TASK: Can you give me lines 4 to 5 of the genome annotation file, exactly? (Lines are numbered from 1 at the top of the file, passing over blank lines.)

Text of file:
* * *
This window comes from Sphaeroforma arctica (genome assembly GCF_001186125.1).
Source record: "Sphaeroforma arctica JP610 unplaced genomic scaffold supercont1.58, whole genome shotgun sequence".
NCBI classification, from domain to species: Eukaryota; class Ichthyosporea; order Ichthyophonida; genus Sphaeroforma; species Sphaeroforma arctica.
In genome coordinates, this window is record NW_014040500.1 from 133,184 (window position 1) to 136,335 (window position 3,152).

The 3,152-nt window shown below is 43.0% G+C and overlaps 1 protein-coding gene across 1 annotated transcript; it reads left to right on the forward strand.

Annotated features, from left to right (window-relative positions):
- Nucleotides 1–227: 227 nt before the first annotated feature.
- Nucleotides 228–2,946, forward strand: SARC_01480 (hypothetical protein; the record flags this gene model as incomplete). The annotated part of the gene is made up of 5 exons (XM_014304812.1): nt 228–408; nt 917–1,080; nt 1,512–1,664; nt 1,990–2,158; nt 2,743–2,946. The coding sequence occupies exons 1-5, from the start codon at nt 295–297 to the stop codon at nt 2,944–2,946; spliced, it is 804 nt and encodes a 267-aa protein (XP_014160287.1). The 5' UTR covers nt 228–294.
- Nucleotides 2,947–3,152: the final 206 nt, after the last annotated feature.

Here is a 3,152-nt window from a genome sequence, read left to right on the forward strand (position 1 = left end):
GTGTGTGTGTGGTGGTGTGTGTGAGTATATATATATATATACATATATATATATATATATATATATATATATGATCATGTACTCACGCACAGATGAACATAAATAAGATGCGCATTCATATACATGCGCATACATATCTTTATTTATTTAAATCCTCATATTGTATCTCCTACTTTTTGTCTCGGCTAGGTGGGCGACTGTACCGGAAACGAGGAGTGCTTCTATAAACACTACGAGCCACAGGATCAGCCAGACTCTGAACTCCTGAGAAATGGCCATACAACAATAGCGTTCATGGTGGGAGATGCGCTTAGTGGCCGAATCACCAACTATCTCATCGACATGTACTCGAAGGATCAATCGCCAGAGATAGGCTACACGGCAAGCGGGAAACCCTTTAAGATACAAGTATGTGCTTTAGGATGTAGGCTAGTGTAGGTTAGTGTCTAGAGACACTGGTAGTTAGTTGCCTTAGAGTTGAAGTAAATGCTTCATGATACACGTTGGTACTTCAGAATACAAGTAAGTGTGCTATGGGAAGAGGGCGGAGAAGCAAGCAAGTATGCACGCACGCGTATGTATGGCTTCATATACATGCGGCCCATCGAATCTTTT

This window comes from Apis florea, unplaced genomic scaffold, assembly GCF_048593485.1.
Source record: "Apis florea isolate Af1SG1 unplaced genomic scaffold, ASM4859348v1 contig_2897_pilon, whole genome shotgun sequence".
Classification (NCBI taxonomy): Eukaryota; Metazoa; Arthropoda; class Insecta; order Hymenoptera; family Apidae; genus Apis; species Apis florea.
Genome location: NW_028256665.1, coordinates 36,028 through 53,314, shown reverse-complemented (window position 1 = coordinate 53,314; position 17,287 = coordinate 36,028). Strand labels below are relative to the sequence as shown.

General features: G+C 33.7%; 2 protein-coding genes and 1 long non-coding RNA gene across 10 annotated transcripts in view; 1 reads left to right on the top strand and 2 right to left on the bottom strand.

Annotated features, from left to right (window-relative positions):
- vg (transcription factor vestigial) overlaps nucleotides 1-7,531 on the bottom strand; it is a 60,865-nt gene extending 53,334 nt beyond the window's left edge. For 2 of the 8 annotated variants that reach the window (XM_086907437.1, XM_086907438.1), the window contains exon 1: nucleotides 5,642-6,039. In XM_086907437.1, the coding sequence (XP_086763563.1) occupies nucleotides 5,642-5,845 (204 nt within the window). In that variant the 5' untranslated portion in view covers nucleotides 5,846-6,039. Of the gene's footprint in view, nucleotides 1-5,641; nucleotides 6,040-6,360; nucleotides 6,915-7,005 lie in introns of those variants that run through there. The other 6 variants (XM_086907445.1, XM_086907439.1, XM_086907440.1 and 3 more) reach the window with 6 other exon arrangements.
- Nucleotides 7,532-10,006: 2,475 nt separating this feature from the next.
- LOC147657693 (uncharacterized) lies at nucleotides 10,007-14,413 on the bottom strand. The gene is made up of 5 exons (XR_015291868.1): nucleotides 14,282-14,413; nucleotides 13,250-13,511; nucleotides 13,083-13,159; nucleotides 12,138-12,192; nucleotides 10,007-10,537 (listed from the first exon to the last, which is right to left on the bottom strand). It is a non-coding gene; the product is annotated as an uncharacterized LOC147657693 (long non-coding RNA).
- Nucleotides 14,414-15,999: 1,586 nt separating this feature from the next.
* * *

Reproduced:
In genome coordinates, this window is record NW_014040500.1 from 133,184 (window position 1) to 136,335 (window position 3,152).

The 3,152-nt window shown below is 43.0% G+C and overlaps 1 protein-coding gene across 1 annotated transcript; it reads left to right on the forward strand.